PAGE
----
I recall being taught in Sunday school that god was everywhere. My first question regarding that was "Then why do I have to go to church?" Thus I was well along the path towards atheism at an early age, and am not sure how I might have reconciled that concept with notions of how god works or what he/she/it might do in terms of interceding in the affairs of the planet. (Perhaps, a god could live in one of Stephen Hawking's 'branes' and cross the boundary into ours--thus being everywhere?)

I am intrigued by the idea that our notion of this judeo-christian-islamic god has changed over time. It seems to me that this god can currently be held to be both omnipotent and omniscient. To create the universe, intercede on man's behalf, and arrange for the image of christ (or Mary) to appear on a potato chip, one would need this type of infinite knowledge and power. Yet if such a deity existed, and was responsible for such things, why?

If you were such a being would you create all of this from matter? Would you simply imagine it into existence in your head? Would you really punish a whole species for eating an apple? I'd think an omniscient one's vast wisdom would obviate such pettiness. What would be the point? Additionally if the deity held such powers, then armageddon would be moot. There need be no final war, as Satan could not compete with omnipotence. So I guess I don't understand what the purpose of all of this would be from the deity's point of view. Would it help the football team whose players prayed the loudest? Remove boats for the Bermuda Triangle for kicks? Poke it's fingers into black holes because the gravitation feels cool? Miraculously cure people who write checks to the Reverend Ernest Angely?

But then again what of our view? Why does our species want or need a god? Is it to give us moral guidance? If so there are many other paths. Is it to explain creation? This is also not necessary if science holds the answers. (That which is still a mystery may be explained in the future by scientific theories we've yet to learn.) Is it to hold power over certain groups of people? To justify our position in the food chain? We've certainly seen gods invoked for both of those reasons. Or is it simply to reassure us and give us hope so we don't feel as though we are dependent solely on ourselves to survive?

Alas instead of coming up with potential reasons for how a god would interact I've merely come up with more questions regarding why.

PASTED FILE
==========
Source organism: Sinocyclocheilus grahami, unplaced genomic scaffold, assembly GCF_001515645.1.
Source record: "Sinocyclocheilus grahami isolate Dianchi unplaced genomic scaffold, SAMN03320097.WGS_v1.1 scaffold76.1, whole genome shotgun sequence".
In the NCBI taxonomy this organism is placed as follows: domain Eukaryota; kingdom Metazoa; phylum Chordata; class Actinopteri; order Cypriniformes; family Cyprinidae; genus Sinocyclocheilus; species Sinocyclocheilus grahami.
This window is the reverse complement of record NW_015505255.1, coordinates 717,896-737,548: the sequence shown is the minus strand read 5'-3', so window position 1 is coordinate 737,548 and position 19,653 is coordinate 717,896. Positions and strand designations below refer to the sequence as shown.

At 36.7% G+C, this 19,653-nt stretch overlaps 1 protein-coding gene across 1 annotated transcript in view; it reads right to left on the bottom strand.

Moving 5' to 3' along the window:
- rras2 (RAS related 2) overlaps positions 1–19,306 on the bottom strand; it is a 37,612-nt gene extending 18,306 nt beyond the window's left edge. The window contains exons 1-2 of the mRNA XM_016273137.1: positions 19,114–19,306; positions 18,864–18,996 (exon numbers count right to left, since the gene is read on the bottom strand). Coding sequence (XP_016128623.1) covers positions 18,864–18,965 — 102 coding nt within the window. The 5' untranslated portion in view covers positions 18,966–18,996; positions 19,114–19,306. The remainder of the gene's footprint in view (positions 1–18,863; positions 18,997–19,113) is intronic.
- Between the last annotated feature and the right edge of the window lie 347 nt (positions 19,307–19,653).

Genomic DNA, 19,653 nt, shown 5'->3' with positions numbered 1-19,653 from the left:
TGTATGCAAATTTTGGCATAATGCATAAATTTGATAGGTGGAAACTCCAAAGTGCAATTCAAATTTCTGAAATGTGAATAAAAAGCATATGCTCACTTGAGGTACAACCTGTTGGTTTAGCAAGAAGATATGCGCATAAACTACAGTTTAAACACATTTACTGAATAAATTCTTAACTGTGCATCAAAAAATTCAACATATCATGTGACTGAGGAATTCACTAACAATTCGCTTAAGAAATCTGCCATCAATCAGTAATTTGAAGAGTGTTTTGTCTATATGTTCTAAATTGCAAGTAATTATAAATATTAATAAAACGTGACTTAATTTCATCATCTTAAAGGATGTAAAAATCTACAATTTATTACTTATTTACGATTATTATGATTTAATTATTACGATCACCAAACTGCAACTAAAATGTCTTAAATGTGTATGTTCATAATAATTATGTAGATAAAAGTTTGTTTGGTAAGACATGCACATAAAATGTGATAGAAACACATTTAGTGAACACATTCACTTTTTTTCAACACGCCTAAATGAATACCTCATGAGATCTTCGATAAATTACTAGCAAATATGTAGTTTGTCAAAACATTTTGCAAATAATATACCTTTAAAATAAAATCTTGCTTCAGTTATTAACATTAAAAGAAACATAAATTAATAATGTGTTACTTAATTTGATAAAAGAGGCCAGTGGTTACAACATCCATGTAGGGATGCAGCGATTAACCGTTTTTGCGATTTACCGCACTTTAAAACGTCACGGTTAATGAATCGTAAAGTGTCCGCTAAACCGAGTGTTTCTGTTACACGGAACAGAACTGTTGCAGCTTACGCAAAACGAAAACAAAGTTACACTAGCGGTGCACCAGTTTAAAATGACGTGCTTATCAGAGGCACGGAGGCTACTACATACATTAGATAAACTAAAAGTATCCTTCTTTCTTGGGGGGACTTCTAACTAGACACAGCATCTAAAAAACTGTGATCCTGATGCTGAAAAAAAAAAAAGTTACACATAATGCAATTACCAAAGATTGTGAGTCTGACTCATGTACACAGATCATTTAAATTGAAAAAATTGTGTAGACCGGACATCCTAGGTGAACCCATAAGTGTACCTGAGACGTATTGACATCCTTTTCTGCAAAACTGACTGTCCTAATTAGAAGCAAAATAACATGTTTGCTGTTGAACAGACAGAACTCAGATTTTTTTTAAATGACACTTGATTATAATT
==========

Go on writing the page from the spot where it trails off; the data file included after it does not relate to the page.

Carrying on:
Posted by Heidi on June 2, 2005 03:24 PM

I think the best analogy I've heard for describing God's interaction with the universe is that of a painter and a painting. God is the painter and the universe is his canvas. Just as you might look at a painting and say "that's a Van Gogh" I believe God expects us to examine the universe and say "that's God's handiwork." Of course the artists isn't himself in the painting. In the same way God isn't a part of this universe but he is a vital part of it. God must be continually painting or else the universe would cease to exist. So why did Van Gogh paint some sunflowers or a starry night? The same reason God did; because it pleased him to do it.
It surprises me to read that so many people believe God and science cannot coexist. It seems to me that science would be used to learn more about God, not to disprove his existence. After studying the most intricate details of a painting, one my come to a variety of conclusion about the nature of the artist but I doubt anyone would conclude that the painting painted itself.
People ask why does God work the way he does but does anyone wonder the same thing about scientific principles? We could just ask why gravity attracts to objects instead of repel them or why doesn't heat flow from cold to hot. We dont care why nature works the way it does, only how it works the way it does.
It is clear to me that God does not work the same way nature does. If God created nature and all of its rules which science hopes to study, does that mean he is bound by the same rules? I don't think he is. To switch analogies I'd say it's more like the "Matrix" where God isn't part of nature so he is free to bend the rules as he pleases. I hope this illustration paints a better picture of how God works.

Posted by Joe Felix on June 2, 2005 06:04 PM

I was also raised to believe in a Christian theology as a child. I was content with my beliefs until I decided to study the Mayan civilization for a school project. The Mayans, like many civilizations, were polytheistic and had gods for many different aspects of their lives. When I read this, I was absolutely shocked that they didn't believe in the Christian god and they hadn't even been exposed to Christianity. I had believed that my god was infallible. But why would god choose to enlighten and offer salvation to humans in Eurasia but not the Mayans?

Once I began to doubt my faith, I began to see inconsistencies in Christianity that should not exist if the bible were absolutely true. The bible often uses very ambiguous and general language to describe events such as creation. I realized that if the bible was trying to describe the big bang (which I accept to be a fair representation of the actual truth), it does so in a very awkward manner. If the omnipotent creator of the universe were to have a book written about how the universe was created, I would have to assume that the creator would ensure the accuracy of the text.

In response to Joe's post, I think the painting argument is a clever one. It does, however, have a critical flaw in that he assumes god is painting. Saying god is "painting the picture� of the universe is no explanation of god. It's just a justification of the assumption of a god who does not give evidence of its existence.